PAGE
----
History of Mesa
Mesa is the third-largest city in the US State of Arizona after Phoenix and Tucson. The 38th-largest city in the US has a population of 439,041, according to the 2010 Census Bureau. Mesa is home to numerous higher education facilities including the Polytechnic campus of Arizona State University.
Some 2,000 years ago, the Hohokam people, whose name means “All Used Up” or “The Departed Ones,” built the first canal system.
The canals, the largest and most sophisticated by the then standards, delivered water to an area over 110,000 acres (450 km2) by A.D. 1100, transforming the Sonoran Desert into an agricultural oasis. Many of these canals are still in use today.
The Hohokam vanished, and the US Army troops subdued the Apache by the late 19th century near present-day Mesa laying the foundation for settlement.
Mormon officials asked Daniel Webster Jones to head a group of people to set up a Mormon settlement in Arizona. They traveled from St. George, Utah in March 1877and arrived at Lehi, northern present-day Mesa. Initially known as Jonesville and Fort Utah, Brigham Young, Jr suggested the name Lehi in 1883, which stuck.
Another group, the First Mesa Company, under the leadership of Francis Martin Pomeroy, Charles Crismon, George Warren Sirrine and Charles I. Robson, arrived from Utah and Idaho at the same time.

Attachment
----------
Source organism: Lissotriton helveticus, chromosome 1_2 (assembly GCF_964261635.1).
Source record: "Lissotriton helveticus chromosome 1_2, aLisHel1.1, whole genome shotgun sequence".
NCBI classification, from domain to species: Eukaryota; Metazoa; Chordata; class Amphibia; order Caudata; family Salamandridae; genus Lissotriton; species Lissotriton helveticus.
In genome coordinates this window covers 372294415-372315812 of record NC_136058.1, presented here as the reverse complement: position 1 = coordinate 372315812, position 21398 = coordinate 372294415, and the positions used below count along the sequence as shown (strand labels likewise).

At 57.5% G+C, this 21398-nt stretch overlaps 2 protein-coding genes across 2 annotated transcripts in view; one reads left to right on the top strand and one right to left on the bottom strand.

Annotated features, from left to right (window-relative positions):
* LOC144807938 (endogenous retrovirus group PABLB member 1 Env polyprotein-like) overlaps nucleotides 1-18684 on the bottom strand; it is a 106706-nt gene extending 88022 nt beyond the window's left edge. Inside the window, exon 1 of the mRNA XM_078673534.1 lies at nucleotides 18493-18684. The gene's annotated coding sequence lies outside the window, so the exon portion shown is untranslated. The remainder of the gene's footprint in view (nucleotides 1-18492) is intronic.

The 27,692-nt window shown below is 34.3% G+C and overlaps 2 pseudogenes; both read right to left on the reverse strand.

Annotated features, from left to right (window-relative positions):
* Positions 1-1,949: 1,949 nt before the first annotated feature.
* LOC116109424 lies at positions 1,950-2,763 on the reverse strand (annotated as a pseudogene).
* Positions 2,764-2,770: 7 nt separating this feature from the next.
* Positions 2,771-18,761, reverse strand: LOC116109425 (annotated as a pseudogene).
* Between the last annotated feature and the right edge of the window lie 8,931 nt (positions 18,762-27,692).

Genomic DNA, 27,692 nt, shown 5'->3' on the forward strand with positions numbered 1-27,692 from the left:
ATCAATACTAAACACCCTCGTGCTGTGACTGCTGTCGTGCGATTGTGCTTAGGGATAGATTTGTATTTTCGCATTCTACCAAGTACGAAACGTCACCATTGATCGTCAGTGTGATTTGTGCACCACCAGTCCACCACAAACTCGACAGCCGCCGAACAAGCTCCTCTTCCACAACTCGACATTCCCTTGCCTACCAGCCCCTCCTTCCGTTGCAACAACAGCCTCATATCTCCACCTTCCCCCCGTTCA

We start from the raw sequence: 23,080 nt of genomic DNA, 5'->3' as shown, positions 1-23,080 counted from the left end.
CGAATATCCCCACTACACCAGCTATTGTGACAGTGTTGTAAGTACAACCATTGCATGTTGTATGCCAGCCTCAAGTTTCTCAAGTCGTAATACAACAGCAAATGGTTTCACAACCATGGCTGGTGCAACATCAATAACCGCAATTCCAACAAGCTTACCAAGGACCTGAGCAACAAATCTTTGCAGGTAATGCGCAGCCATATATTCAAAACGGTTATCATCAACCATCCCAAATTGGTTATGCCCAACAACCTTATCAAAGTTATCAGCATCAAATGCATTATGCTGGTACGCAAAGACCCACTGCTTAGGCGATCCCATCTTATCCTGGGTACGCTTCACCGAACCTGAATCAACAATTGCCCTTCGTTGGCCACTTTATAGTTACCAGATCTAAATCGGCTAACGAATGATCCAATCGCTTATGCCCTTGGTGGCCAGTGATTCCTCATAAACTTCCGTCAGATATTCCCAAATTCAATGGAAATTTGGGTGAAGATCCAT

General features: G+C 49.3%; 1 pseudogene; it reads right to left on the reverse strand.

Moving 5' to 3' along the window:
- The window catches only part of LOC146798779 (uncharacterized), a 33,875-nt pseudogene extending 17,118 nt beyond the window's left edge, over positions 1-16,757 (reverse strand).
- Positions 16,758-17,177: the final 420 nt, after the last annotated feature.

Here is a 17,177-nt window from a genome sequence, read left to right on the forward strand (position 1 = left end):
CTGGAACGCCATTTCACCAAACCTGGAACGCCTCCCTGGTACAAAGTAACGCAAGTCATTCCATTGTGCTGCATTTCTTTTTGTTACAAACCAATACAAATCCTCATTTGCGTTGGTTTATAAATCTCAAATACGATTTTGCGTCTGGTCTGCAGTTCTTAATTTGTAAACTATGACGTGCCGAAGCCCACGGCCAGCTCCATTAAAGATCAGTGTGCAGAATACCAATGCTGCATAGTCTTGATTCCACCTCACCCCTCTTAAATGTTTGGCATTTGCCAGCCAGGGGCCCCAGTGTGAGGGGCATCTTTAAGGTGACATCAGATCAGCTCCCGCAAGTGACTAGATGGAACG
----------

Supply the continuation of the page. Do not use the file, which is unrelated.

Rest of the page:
They did not settle at Lehi settlement. Instead, they settled at the top of the mesa that serves as the city’s namesake. They dug irrigation canals, some of which were over the original Hohokam canals. Another Mesa Company arrived in 1879 and settled to the west of where the First Mesa Company settled in 1880, due to lack of available farmland. This settlement was called Stringtown.
Registration and growth
These original settlers registered Mesa City as a 1-square-mile (2.6 km2) town site on July 17, 1878. With the first school coming up in 1879, 1883 witnessed the incorporation of Mesa City with a population of 300 people.
Military officers started migrating to Mesa area following the opening of Falcon Field and Williams Field in the early 1940s. The invention of air conditioners and the rise of tourism, Mesa’s population grew. Industry—especially early aerospace companies and agriculture—grew in the 1950s and 1960s.
The Census Bureau reported Mesa’s population as 10.9 percent Hispanic and 84.9 percent non-Hispanic white in 1990. The mild winter climate, beautiful environment, and stable economic conditions attract more residents every year. The city’s population is approximately 404,000 in 2000, over 100,000 people more than in 1990. We at Arizona Roofing Systems, top ranked Mesa roofing company are extremely happy to be part of such a lovely community and city.